As an individual practitioner, are you in a strong position? If you are in architecture there is high probability that you are never completely safe from a recession. Again, all levels of experience were (and are being still) affected. If you are unlicensed, however, now would be a good time to make that a priority so you have more credentials and can potentially be worth more to your firm. Identify where you are strong and weak. Skills and expertise that can distinguish you from the masses include technical expertise, international know-how, fluency in foreign languages, deep knowledge of sustainable design, being good with numbers. Unique experience counts for a lot. How can you stand out?

Is your experience narrow or broad? If you have been working on one type of project in a certain market-sector for many years you might want to branch out if given the opportunity. Possessing broader experience that crosses markets and disciplines makes you more adaptable. In this way, you will be less vulnerable if an entire sector is hit severely. More options are better and it helps when you can sell yourself as someone who can work in many different contexts and roles as needed.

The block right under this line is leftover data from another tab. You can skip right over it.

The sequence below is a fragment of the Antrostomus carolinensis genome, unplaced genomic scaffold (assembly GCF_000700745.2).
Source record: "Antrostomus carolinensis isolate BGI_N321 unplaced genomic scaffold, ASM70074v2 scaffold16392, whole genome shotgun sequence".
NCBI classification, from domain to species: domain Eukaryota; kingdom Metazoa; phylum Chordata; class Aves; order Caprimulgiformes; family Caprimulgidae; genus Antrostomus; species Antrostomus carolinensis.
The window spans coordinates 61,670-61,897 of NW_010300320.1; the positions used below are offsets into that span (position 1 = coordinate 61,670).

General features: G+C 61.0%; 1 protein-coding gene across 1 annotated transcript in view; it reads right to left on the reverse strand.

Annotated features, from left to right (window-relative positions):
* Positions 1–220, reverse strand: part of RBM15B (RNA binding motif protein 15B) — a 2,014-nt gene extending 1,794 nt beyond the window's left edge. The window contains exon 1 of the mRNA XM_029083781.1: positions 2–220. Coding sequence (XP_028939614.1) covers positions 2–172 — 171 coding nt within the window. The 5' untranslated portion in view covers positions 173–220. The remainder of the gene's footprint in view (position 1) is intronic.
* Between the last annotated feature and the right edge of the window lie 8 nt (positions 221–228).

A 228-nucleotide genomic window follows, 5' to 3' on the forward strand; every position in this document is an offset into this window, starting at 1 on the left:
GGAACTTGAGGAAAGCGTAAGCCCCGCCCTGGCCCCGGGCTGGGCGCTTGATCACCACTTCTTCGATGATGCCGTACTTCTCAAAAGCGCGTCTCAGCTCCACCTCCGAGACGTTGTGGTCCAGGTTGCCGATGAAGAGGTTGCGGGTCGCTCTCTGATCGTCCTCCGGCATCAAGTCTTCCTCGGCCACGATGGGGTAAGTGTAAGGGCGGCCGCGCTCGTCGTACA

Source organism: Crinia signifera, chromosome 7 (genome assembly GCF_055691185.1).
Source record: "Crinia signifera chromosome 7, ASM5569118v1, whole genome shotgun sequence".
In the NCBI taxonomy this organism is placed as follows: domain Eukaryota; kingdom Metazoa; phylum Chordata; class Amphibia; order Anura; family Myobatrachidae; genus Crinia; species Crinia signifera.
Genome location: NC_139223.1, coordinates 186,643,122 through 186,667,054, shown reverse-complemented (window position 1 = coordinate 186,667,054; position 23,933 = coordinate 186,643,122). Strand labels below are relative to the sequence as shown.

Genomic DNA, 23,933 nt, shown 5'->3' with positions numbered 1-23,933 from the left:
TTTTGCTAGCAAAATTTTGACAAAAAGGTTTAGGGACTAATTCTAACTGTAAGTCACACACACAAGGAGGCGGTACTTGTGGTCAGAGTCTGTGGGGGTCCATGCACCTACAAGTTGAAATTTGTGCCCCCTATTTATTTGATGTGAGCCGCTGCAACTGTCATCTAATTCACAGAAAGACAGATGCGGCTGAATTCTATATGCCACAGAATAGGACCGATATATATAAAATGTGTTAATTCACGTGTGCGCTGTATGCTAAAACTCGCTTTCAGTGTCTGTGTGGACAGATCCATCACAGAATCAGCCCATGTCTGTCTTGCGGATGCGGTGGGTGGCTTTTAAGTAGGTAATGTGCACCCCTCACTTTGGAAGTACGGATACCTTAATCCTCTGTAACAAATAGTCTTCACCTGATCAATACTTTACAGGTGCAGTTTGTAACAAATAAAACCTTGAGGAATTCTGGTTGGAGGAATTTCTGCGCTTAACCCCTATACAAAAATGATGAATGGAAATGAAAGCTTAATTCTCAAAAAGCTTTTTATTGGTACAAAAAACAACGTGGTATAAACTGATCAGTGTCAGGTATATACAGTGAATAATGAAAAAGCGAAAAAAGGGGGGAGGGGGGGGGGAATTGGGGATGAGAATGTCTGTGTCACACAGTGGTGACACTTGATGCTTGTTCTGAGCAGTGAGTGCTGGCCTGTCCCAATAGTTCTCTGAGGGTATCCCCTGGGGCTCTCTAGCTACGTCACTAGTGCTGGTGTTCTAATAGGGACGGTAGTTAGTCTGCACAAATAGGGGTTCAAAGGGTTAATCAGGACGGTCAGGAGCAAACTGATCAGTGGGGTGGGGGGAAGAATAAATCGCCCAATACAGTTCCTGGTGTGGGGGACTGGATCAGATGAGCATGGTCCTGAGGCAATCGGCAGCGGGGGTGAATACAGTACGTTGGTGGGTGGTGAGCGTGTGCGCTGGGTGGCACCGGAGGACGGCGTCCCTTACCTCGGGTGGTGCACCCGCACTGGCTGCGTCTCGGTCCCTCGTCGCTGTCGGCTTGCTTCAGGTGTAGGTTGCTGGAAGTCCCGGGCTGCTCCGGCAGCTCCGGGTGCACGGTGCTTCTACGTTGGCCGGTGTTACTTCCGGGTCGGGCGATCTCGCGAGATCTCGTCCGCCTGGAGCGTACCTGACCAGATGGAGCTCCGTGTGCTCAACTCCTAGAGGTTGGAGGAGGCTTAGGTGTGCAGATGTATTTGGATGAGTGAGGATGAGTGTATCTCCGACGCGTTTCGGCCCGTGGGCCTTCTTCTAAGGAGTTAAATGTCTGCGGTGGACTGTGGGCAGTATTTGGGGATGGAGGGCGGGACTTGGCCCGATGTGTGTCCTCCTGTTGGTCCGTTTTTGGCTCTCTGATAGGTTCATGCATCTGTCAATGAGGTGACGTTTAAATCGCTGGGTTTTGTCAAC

This is just a starting point. We are in the conceptual phase. So, before we get too comfortable with the idea of “recovery” let’s make sure we stay focused on fixing what went wrong. After all, we have about ten years until the next recession. It’s inevitable. But how we deal with it is not.

The Indicator

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New book out soon! ‘The Real Architect’s Handbook: Things I Didn’t Learn in Architecture School’, by Sherin Wing and Guy Horton.

About this author
Guy Horton
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Cite: Guy Horton. "The Indicator: The Next Architecture, Part 8: Inevitability" 02 Jun 2011. ArchDaily. Accessed . <https://www.archdaily.com/140530/the-indicator-the-next-architecture-part-8-inevitability/> ISSN 0719-8884